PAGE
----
The break-up of the Financial Services Authority (FSA) at the start of April is set to create more compliance and risk jobs in the retail banking sector, according to research from BrightPool, the specialist financial services recruitment company.
Of those retail bank human resource directors surveyed, 67% said they would be hiring more staff to cope with the transition from the FSA to its replacements, the Financial Conduct Authority (FCA) and Prudential Regulatory Authority (PRA), which come into being on 1 April 2013.
According to BrightPool, not a single respondent said the change would lead to a reduction in compliance and risk jobs in retail banks, in a sign that the break-up of the FSA is adding to the staffing cost of regulation for the banks.
Angela Hickmore, managing director at BrightPool, said: "Banks are concerned that having two financial services regulators rather than one means dealing with more incoming regulatory requests from the regulators.
"The potential downside of breaking up the FSA is a big increase in compliance staffing costs in financial services.
"Banks also expect the focus to be deeper on both prudential and conduct issues because the new regulators have specific remits. This all adds up to more need for compliance and other staff to cope with the workload."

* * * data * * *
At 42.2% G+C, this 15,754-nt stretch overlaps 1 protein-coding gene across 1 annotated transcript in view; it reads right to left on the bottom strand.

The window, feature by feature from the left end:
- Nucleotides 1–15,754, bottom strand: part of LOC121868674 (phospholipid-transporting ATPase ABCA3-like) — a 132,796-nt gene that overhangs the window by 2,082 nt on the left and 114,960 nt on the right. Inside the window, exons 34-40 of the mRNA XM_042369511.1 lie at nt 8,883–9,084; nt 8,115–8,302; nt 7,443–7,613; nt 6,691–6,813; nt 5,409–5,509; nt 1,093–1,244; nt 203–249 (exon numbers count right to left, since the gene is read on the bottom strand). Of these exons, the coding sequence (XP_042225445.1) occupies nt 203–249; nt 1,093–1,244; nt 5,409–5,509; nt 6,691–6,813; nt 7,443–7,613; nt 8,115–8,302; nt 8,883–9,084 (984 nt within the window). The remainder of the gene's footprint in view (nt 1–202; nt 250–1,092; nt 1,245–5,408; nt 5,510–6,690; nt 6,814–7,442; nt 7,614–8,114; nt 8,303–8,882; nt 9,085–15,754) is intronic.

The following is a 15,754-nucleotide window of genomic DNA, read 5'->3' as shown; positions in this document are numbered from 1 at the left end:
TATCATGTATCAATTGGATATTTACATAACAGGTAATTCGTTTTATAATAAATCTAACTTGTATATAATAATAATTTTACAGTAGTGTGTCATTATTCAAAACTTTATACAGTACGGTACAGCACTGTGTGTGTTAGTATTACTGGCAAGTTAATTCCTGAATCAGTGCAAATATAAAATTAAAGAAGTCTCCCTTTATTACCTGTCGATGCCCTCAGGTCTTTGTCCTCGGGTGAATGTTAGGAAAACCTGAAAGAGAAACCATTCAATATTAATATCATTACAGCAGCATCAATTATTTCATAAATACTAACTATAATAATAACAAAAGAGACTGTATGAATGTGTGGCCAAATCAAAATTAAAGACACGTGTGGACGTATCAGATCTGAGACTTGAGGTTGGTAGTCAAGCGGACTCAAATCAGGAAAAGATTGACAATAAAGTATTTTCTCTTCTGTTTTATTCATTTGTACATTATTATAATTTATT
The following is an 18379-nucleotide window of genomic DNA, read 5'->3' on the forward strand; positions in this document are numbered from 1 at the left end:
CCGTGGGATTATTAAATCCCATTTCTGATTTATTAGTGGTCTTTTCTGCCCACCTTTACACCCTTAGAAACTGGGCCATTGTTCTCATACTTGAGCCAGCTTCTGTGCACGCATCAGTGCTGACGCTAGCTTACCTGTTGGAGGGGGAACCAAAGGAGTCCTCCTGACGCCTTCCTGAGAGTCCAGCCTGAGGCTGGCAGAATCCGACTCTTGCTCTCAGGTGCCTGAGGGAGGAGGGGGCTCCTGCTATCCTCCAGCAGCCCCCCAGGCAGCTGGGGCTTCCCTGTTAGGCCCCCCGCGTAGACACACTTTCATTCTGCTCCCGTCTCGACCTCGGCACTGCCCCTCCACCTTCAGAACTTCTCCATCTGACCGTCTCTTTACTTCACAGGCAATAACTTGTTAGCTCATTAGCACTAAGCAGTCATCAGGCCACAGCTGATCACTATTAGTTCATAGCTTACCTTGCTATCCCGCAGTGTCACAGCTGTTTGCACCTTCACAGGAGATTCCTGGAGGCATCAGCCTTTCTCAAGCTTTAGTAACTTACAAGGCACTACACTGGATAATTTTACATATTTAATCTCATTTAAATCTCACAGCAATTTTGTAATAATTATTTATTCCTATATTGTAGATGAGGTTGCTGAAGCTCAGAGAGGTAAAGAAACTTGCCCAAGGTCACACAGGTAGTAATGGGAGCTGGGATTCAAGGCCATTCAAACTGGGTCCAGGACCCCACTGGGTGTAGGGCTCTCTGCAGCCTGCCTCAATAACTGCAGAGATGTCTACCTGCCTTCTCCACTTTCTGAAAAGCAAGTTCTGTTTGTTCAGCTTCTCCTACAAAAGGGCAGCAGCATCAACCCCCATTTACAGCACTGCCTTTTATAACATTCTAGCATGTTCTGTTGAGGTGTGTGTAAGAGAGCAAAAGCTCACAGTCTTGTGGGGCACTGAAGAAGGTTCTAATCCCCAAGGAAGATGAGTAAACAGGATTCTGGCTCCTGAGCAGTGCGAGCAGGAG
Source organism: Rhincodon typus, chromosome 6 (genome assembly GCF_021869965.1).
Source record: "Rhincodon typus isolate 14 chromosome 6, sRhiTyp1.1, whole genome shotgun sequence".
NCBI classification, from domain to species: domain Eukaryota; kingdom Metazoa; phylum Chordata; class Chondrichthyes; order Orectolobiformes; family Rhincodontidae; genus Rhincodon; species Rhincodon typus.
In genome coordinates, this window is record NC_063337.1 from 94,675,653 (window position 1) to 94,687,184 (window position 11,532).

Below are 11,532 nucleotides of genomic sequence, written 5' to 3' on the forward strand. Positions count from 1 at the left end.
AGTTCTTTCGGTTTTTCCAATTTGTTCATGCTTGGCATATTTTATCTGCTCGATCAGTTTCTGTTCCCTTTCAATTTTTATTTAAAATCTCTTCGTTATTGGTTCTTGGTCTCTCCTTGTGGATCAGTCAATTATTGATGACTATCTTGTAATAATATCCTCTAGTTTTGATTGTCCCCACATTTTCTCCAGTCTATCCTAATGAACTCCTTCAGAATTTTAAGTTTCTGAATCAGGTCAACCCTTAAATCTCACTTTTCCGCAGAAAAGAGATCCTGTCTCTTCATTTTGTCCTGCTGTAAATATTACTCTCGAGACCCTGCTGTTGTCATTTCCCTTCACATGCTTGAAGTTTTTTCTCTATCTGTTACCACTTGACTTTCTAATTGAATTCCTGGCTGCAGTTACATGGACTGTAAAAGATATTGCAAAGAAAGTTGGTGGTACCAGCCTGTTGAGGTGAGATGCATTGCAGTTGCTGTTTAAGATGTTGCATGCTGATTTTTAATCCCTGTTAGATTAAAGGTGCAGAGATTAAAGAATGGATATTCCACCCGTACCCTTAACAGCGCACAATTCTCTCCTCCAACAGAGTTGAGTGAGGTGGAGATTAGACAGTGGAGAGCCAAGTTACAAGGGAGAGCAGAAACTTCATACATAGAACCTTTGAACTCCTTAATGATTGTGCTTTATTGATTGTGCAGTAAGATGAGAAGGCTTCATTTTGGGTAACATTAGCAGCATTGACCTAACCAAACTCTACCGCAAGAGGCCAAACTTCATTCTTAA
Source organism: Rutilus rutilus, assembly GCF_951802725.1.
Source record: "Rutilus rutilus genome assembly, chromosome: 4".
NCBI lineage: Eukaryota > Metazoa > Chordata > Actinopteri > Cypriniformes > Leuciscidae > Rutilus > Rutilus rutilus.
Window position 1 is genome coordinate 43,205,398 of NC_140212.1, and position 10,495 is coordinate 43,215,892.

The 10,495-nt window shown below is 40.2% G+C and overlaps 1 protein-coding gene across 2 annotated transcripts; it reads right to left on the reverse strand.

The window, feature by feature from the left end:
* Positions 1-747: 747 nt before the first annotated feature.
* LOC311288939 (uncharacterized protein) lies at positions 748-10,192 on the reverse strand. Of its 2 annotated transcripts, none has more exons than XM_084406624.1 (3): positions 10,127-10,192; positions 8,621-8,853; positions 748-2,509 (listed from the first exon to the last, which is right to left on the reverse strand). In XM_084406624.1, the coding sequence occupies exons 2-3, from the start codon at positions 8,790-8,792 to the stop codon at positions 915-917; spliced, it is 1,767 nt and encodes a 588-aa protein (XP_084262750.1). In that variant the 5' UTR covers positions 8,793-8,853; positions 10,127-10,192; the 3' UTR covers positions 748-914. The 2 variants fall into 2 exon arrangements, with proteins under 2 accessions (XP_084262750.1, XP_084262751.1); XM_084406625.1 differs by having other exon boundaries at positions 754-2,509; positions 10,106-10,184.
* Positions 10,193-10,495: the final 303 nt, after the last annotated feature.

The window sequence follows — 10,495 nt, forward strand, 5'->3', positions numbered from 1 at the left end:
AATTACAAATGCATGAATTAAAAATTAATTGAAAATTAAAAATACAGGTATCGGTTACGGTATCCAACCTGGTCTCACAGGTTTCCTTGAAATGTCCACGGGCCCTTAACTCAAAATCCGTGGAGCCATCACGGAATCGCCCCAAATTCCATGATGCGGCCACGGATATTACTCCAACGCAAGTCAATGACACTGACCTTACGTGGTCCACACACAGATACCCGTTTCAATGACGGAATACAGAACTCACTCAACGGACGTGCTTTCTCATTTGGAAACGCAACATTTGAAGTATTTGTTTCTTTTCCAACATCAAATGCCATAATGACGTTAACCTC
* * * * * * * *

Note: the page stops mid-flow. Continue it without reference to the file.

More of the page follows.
Some banks are also planning operational changes to make sure their prudential reporting is watertight when the dedicated prudential regulator comes into being, said Hickmore.
"The banks are looking for project managers to make sure that information produced by their different operational units, including compliance, audit, risk and treasury, all feed into their management information as efficiently as possible."
"The retail banks are so big that it is very difficult to make sure that there are no gaps or overlaps between the different operational business units. The break-up of the FSA has put this under the spotlight."
BrightPool said highly rated internal audit staff with strong commercial experience are in some cases seeing salary increases of 20% because they are in such high demand at the banks.
"A lot of the headlines about job trends in banks are about redundancies, but changes retail banks are making in the wake of the financial crisis are also creating a lot of new job requirements for roles that have become increasingly important," Hickmore said.
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